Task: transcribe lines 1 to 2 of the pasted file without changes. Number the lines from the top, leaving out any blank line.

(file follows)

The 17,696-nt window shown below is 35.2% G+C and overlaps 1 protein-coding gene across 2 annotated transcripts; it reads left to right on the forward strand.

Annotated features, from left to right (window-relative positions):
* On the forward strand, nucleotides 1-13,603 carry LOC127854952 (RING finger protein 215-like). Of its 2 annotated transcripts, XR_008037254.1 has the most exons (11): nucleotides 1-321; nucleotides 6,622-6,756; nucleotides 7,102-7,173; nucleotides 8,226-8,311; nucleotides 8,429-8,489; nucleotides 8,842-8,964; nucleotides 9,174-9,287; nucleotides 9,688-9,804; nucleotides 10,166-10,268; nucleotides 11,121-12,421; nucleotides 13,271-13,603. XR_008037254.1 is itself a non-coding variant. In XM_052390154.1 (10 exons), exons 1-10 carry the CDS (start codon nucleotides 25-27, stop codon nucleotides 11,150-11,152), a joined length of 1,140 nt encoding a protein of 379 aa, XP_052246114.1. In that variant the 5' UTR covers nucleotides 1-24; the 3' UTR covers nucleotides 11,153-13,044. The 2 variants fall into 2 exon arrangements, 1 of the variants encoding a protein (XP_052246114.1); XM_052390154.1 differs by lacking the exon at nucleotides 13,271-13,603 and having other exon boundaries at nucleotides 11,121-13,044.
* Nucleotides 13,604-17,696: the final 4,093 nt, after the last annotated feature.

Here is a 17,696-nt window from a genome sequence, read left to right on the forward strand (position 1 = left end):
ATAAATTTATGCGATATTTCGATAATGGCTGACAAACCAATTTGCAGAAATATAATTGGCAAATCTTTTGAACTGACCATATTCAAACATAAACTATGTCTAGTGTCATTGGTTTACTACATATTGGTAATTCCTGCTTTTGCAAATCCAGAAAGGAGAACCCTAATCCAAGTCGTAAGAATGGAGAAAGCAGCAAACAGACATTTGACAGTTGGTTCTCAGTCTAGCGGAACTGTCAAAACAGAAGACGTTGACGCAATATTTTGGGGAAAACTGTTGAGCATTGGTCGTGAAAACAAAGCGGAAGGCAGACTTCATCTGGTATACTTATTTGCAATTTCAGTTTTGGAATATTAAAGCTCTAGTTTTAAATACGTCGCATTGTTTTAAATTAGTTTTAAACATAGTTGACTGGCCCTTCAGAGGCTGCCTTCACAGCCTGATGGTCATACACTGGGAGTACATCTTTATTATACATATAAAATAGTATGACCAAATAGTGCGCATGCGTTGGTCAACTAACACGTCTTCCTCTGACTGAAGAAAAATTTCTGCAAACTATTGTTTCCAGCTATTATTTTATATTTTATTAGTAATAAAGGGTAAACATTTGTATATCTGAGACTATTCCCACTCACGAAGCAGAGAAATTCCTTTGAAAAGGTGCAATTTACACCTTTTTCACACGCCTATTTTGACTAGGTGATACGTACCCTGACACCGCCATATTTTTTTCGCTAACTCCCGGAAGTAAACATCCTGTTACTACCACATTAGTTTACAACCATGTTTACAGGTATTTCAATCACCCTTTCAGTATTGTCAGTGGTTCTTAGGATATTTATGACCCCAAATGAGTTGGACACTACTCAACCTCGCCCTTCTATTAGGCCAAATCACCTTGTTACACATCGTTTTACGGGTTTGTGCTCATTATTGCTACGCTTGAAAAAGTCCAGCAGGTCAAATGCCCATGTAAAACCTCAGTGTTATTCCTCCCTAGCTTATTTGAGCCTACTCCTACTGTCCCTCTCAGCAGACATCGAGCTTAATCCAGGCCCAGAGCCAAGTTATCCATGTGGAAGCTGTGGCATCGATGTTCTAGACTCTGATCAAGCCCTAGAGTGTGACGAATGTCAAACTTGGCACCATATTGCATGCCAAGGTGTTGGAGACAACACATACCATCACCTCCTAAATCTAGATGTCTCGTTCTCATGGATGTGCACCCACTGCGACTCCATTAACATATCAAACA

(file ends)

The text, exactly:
The 17,696-nt window shown below is 35.2% G+C and overlaps 1 protein-coding gene across 2 annotated transcripts; it reads left to right on the forward strand.

Annotated features, from left to right (window-relative positions):